Papers of John Adams, volume 11

From Francis Dana, 1 February 1781 Dana, Francis JA From Francis Dana, 1 February 1781 Dana, Francis Adams, John
From Francis Dana
Paris Feby. 1st. 1781 Hotel Valois, Rue Richelieu My dear Sir

The enclosed letters of our Friend, of the 12th. and 14th. of last Month, the Resolution of Congress of the 12th.1 together with the journals of Congress for Septr. and Octr. and a number of News-97papers down to the 19th. Decr. came to hand yesterday eveng. These, all together, wou'd make a large budget to no good purpose, I have cut out of the papers, every peice of intelligence of which, I imagine, you are not fully informed, and shall send them on, as also the Journals. No person cou'd receive a more sincere satisfaction, than I do, in having an opportunity to forward to you, a Resolution of Congress which reflects so much honor upon you as the distinguished Servant of our Country. I have long been a Witness that it is not unmerited. I wish, to make the matter more certain in my mind, you wou'd inform me of the subject of your letter on which this honourable testimony is grounded, and also of the two papers received in the duplicate.2 A short hint will suffice. I am fearful you are not furnished with a proper key to your cyphers: if that shou'd be the case, I will endeavour to procure one, you know where.3 Mr. Searle and I dined yesterday with the Abbés; they all desire their sincere regards to you, as does Mr. Adinet4 who has just left me. I wrote you yesterday to communicate some news brought from Martinique, &c. Please to inform Messrs. Ingraham and Sigourney, that the Amsterdam Capt. Magee and the Rambler, Capt. Lovett, from Gottenbourgh, are safe arrived: the first at Boston, in 44 days, who carried in with him a prize ship ladened with provisions and dry goods—the last at Beverly in 48. days.5 I think they were concerned in these vessels. Pray let me know when the Commodore will probably sail. I am, dear Sir, with the greatest respect and esteem, your much obliged Friend and obedient humble Servant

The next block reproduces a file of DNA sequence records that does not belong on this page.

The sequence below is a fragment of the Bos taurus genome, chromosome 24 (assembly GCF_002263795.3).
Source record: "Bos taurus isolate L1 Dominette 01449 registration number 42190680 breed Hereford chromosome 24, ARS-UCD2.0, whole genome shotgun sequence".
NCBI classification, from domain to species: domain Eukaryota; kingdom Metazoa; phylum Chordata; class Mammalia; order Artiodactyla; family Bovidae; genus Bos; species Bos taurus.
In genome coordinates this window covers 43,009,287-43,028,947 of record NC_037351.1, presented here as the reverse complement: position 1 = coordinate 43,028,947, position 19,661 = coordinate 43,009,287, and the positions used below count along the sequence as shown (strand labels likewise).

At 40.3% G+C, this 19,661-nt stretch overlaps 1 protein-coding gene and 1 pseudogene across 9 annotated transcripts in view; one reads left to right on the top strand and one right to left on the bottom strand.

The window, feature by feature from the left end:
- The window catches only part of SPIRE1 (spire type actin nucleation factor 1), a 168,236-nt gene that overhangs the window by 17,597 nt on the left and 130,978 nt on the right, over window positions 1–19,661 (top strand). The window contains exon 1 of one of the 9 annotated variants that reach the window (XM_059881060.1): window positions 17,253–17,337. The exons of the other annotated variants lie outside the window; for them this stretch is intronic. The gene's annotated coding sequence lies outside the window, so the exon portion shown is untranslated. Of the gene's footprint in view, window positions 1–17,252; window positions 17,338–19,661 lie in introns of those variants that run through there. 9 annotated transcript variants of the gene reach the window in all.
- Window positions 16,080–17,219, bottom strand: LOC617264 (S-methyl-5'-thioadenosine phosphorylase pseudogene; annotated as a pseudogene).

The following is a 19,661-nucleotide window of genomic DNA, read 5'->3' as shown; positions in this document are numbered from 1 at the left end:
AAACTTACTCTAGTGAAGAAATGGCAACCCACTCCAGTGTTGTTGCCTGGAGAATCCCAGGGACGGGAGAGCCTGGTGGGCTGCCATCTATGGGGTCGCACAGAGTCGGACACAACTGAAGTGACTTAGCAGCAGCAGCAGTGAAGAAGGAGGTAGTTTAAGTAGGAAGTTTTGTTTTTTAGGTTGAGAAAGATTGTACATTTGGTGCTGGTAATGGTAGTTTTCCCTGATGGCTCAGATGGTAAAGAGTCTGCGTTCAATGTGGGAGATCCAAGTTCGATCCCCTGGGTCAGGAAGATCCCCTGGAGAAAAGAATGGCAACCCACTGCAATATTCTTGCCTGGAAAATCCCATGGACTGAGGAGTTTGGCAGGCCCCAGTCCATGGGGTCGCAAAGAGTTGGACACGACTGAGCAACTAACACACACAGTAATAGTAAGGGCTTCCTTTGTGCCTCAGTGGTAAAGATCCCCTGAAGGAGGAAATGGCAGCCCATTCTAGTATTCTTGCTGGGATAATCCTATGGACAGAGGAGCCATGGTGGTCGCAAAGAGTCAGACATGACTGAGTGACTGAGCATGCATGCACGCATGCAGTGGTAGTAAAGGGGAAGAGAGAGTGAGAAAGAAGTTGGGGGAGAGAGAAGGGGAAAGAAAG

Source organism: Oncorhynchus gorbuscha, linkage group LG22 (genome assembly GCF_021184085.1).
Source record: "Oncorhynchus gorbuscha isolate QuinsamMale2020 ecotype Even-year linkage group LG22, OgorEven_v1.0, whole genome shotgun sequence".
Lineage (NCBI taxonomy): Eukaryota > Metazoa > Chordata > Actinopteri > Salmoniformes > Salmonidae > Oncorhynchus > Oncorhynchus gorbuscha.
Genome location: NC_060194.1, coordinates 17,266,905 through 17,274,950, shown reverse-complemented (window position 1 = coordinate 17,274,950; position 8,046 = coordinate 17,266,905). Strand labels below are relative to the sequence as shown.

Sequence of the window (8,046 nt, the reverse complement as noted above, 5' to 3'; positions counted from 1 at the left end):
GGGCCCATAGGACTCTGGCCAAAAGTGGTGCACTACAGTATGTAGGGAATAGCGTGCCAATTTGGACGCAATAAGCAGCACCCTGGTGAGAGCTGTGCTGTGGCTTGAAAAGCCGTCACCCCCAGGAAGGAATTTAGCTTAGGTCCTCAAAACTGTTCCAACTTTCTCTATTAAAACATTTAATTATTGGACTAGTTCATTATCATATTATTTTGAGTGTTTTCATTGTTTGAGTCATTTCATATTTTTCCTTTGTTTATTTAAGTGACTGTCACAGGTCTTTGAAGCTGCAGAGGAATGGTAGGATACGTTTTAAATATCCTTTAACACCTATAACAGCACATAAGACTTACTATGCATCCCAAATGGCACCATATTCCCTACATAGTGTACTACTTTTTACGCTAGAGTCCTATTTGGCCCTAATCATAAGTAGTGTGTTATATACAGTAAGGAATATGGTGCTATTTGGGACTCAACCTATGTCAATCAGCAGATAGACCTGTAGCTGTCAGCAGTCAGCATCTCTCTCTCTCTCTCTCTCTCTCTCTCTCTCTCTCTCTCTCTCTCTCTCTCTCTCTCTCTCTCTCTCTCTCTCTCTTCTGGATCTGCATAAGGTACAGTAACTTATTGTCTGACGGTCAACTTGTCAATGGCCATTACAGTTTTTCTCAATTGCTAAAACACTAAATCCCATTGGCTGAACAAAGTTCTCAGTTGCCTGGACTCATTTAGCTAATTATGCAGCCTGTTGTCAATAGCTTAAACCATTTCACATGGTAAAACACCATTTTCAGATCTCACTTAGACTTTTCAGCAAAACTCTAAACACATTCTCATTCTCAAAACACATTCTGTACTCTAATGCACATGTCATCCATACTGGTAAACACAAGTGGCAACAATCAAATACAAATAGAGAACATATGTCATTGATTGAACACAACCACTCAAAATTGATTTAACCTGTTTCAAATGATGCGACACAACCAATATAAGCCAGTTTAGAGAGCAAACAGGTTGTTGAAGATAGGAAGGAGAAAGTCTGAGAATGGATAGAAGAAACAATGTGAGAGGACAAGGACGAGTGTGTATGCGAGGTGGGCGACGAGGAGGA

P.S. I find no mention in the American Papers of the victory which the British tell us, from a Charlestown Gazette of the 27th. Novr.; Tarleton had gained over Genl. Sumpter—'Tis possible it may be true, but not probable.6

RC (Adams Papers).


For James Lovell's letters of 12 and 14 Dec. 1780, his first as a member of the Committee for Foreign Affairs, and Congress' resolution of 12 Dec. 1780, see Lovell's letters of 2 and 6 Jan., and references there, both above.


See JA's letter of 26 June 1780 to the president of Congress (vol. 9:477–479).


Dana refers to the cipher Lovell used to encrypt parts of his letter of 14 December. The source for a “proper key” was probably Benjamin Franklin. For Lovell's cipher and the difficulties that JA had in using it, see vol. 9:271–272; Adams Family Correspondence , 4:393–399.


For Addenet, who had served JA as a translator, see vol. 9:411–412.


The Massachusetts privateers Amsterdam, Capt. James Magee, and Rambler, Capt. Benjamin Lovett, reached their respective ports on 14 Nov. 1780 (Independent Chronicle, 16 Nov. 1780; Allen, Mass. Privateers , p. 74, 248).


For a report on the battle at Blackstock Plantation, S.C., on 20 Nov., see Thomas Digges' letter of 9 Jan. , calendared above.